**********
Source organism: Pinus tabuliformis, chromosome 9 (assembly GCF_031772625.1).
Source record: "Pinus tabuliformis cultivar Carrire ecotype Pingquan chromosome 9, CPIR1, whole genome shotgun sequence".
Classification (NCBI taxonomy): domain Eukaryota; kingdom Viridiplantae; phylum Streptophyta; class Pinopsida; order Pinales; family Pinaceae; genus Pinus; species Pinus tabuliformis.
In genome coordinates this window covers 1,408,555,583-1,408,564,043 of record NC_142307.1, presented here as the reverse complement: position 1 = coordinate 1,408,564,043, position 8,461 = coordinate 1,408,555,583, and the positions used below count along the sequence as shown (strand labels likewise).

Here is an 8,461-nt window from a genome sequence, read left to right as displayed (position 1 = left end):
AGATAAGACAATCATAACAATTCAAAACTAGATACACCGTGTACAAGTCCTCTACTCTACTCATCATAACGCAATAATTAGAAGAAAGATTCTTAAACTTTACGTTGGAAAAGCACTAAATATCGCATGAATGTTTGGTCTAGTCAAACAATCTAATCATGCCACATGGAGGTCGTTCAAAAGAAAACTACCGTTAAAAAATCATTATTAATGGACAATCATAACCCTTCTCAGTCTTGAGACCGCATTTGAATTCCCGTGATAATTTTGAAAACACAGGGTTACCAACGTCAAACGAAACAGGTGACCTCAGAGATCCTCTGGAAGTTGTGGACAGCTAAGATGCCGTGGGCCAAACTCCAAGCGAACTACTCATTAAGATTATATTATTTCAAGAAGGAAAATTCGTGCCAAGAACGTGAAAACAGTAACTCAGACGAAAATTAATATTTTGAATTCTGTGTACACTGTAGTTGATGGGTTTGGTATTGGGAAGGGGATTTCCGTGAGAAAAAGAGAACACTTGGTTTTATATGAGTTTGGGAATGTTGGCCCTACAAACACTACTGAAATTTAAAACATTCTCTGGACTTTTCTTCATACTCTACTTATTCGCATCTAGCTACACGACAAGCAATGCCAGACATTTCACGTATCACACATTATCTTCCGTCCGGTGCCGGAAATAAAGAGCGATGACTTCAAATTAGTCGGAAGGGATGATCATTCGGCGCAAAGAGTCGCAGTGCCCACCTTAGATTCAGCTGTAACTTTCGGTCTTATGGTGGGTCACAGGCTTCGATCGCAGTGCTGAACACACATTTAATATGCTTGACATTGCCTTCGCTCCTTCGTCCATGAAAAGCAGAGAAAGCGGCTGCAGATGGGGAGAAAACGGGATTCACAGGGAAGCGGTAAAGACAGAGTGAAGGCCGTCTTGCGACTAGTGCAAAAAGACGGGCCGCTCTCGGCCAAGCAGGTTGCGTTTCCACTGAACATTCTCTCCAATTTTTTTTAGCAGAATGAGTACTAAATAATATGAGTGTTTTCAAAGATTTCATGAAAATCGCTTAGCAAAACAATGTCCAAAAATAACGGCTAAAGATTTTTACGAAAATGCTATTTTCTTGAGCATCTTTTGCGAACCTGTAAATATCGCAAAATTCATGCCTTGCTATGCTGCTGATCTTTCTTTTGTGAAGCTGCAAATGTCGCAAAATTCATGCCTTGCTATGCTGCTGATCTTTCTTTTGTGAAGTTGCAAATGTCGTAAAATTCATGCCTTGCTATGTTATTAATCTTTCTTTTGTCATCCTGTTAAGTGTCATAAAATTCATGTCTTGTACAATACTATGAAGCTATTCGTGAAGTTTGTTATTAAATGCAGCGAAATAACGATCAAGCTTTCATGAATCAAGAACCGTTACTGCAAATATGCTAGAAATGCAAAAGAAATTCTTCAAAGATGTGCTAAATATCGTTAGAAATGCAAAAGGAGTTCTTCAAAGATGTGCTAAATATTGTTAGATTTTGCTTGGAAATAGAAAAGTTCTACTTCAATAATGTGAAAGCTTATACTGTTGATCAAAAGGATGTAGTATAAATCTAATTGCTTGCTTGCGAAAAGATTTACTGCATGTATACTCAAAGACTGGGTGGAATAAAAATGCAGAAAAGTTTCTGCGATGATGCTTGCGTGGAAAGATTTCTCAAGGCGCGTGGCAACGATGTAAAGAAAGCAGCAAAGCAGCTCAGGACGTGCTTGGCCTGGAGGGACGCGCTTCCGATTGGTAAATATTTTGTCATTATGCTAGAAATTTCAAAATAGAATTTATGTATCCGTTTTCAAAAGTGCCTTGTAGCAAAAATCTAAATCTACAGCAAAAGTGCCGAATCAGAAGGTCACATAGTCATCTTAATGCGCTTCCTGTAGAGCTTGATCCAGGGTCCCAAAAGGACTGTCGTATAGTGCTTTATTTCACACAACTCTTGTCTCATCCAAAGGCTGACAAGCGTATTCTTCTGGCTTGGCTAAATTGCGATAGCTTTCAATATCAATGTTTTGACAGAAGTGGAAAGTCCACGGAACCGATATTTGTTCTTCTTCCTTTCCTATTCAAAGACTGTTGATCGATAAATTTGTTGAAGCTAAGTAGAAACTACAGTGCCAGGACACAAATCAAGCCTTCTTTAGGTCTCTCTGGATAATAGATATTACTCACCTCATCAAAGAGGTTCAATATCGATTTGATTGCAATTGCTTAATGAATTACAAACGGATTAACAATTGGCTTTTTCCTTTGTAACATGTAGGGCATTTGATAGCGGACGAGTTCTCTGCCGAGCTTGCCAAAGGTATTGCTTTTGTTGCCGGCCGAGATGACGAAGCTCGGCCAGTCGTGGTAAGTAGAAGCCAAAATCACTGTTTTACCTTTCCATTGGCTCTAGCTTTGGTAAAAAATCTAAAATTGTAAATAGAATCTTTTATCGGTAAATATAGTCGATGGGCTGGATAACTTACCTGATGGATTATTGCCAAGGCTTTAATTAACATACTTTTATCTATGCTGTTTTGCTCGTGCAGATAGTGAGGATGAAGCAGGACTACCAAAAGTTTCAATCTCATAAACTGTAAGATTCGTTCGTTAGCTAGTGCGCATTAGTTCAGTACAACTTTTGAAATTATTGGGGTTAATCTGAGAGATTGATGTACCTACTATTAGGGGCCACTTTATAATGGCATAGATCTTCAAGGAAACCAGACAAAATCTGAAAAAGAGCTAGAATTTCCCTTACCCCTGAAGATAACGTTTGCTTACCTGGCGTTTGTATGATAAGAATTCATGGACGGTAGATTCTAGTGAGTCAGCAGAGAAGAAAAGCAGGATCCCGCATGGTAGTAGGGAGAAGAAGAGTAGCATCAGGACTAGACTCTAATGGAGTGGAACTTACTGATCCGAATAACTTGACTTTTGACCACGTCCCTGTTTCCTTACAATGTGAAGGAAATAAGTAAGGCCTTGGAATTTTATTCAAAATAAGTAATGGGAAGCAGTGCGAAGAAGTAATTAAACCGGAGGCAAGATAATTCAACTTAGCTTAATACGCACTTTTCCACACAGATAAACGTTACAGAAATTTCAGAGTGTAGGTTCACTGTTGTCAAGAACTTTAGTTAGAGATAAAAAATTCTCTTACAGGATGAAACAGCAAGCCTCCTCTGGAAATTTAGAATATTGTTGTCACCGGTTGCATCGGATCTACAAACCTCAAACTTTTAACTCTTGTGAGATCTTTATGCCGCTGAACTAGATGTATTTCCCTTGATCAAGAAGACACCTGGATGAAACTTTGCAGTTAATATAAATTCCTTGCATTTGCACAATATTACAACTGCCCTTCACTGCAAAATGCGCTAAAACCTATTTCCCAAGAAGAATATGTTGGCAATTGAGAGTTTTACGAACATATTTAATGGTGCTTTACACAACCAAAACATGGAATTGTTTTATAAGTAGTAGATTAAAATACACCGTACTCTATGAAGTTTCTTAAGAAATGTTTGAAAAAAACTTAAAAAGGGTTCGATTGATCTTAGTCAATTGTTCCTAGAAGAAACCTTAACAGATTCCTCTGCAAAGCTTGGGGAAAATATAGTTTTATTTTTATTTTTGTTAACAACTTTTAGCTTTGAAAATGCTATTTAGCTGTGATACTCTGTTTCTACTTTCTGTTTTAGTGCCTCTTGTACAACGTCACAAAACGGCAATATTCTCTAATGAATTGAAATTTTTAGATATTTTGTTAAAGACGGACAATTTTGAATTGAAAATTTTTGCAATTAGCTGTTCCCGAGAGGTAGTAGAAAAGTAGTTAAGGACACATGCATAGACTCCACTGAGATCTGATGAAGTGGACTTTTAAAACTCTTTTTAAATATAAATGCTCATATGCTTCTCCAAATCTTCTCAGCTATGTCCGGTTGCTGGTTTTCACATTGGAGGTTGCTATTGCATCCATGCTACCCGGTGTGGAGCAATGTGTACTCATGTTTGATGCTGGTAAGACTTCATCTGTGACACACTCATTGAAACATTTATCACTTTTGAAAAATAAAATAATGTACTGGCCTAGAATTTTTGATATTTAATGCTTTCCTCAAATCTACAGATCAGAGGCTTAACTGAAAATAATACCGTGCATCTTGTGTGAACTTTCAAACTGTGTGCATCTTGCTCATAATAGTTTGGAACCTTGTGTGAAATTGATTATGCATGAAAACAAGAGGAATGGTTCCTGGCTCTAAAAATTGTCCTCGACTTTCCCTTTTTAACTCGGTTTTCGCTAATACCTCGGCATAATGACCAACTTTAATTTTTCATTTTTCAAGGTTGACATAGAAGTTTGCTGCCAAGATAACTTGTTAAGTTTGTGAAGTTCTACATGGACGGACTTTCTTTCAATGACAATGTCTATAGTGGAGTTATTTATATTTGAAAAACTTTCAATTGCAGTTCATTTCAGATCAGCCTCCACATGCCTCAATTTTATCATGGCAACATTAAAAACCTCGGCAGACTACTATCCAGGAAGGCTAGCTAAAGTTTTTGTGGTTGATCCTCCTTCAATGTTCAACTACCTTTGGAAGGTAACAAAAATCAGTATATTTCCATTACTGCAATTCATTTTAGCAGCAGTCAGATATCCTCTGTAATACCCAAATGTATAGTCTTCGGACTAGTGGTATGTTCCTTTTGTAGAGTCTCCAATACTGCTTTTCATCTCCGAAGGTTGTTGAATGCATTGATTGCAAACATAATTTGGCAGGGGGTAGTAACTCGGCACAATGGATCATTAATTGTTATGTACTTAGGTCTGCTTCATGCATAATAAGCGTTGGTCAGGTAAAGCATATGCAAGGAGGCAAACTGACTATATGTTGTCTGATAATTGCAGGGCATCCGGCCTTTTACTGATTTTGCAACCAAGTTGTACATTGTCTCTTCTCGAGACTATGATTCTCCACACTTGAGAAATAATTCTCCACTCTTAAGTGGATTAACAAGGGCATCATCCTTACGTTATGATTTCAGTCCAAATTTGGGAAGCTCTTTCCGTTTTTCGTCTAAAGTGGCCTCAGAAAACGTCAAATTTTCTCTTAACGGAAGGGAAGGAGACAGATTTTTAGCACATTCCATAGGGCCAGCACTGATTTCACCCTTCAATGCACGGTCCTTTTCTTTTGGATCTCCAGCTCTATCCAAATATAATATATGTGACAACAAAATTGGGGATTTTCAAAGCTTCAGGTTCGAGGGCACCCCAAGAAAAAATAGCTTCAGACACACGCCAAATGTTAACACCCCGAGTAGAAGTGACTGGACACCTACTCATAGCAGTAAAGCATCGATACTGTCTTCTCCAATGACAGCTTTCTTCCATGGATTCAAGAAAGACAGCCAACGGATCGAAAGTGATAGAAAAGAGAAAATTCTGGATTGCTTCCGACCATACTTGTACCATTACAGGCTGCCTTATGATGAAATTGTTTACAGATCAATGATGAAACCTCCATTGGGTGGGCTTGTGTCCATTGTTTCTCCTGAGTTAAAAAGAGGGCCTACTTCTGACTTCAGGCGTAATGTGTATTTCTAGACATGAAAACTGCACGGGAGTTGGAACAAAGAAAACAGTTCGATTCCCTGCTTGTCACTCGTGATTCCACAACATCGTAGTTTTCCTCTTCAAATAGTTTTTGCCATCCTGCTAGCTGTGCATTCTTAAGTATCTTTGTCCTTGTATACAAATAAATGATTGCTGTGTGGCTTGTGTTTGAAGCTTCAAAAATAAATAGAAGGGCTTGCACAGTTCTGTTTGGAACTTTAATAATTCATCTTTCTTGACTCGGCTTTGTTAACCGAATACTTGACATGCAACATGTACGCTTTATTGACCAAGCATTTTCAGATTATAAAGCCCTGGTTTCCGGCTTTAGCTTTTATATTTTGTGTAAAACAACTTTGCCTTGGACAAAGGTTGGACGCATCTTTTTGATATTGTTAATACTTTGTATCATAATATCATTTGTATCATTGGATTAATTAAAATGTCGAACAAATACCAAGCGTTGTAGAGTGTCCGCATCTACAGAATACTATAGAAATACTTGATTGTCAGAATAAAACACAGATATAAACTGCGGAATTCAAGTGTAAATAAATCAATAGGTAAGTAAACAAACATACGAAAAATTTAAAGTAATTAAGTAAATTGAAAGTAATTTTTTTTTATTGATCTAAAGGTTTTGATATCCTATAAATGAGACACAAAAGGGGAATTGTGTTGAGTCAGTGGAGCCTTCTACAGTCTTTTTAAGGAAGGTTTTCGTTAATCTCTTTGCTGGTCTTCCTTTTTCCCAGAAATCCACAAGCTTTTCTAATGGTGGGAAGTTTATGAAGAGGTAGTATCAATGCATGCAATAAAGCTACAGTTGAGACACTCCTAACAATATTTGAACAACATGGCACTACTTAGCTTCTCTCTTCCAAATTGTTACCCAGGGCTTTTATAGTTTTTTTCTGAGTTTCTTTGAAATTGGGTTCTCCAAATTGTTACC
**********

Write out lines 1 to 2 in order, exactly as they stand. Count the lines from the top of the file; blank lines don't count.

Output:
Source organism: Pinus tabuliformis, chromosome 9 (assembly GCF_031772625.1).
Source record: "Pinus tabuliformis cultivar Carrire ecotype Pingquan chromosome 9, CPIR1, whole genome shotgun sequence".